Feinberg on Rights Class notes for 27-29 March

Main points

Feinberg tries to answer two questions about rights:

  1. What is distinctive about them?
  2. Why are they important?

Claiming is central to his answers. Rights are distinctive because they give us the ability to make claims. He uses the example of Nowheresville to make this point. He also maintains that the ability to make claims is essential for self-respect.

Claiming and self-respect

We were split over whether claiming is essential for self-respect.

Minsoo, Michael, and I argued that there are other ways to stand up for yourself than by making a claim. Our examples were physical violence and criticizing. Physical violence is pretty straightforward. Criticizing is trickier. Claiming, as Feinberg defines it, is something that only a person with a right can do. But anyone can criticize bad behavior. And there’s nothing wrong, as far as I can see, with being especially prone to criticize when bad behavior effects me. So why isn’t that sticking up for myself?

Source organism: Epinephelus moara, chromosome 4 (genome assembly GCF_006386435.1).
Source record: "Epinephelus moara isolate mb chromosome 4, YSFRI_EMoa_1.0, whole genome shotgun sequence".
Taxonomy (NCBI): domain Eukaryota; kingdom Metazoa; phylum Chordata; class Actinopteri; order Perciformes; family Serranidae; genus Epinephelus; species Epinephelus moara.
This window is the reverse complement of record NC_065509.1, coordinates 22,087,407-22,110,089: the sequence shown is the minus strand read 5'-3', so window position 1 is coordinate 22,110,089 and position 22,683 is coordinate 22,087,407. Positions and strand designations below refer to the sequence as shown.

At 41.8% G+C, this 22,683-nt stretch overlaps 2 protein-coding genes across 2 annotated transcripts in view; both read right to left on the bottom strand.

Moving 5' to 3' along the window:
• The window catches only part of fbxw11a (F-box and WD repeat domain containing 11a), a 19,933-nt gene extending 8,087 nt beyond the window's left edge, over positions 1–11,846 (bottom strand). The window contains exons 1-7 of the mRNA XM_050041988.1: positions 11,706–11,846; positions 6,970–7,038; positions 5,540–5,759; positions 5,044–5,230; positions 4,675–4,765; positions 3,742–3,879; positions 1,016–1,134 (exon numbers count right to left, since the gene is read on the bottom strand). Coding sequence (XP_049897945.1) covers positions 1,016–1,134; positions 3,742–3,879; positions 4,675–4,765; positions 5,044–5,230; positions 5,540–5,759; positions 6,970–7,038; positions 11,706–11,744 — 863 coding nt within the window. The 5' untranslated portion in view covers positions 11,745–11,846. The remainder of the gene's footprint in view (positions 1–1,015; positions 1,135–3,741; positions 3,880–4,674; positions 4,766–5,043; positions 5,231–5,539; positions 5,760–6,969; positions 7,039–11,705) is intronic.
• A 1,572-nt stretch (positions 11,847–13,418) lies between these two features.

Alex disagreed. He said that people in Nowheresville can’t stick up for themselves because they don’t have any idea of what is theirs. They can only object to violations of the rules. They can’t take the special offense that we do when we think we’re the victims of violations. It’s one thing to say “Stop, thief!” and another to say “Stop, thief, that’s mine!” Alex is right to say the latter is missing in Nowheresville. Is he also right to say that it is essential for self-respect? Perhaps he is. I report, you decide.

Claiming and rights

Is the ability to make claims essential to childrens’ rights or rights against torture?

There are ways of incorporating claiming into both, but I don’t think much would be lost if we did not. If I’m right about that, claiming is not essential to all rights, though it could be essential to some of them.

Finally, I said that it seemed to me that manifesto rights are more important than claim rights for many purposes. This is so even though manifesto rights don’t have corresponding duties and, apparently, valid claims.

This page was written by Michael Green for Philosophy of Law, Philosophy 34, Spring 2007.
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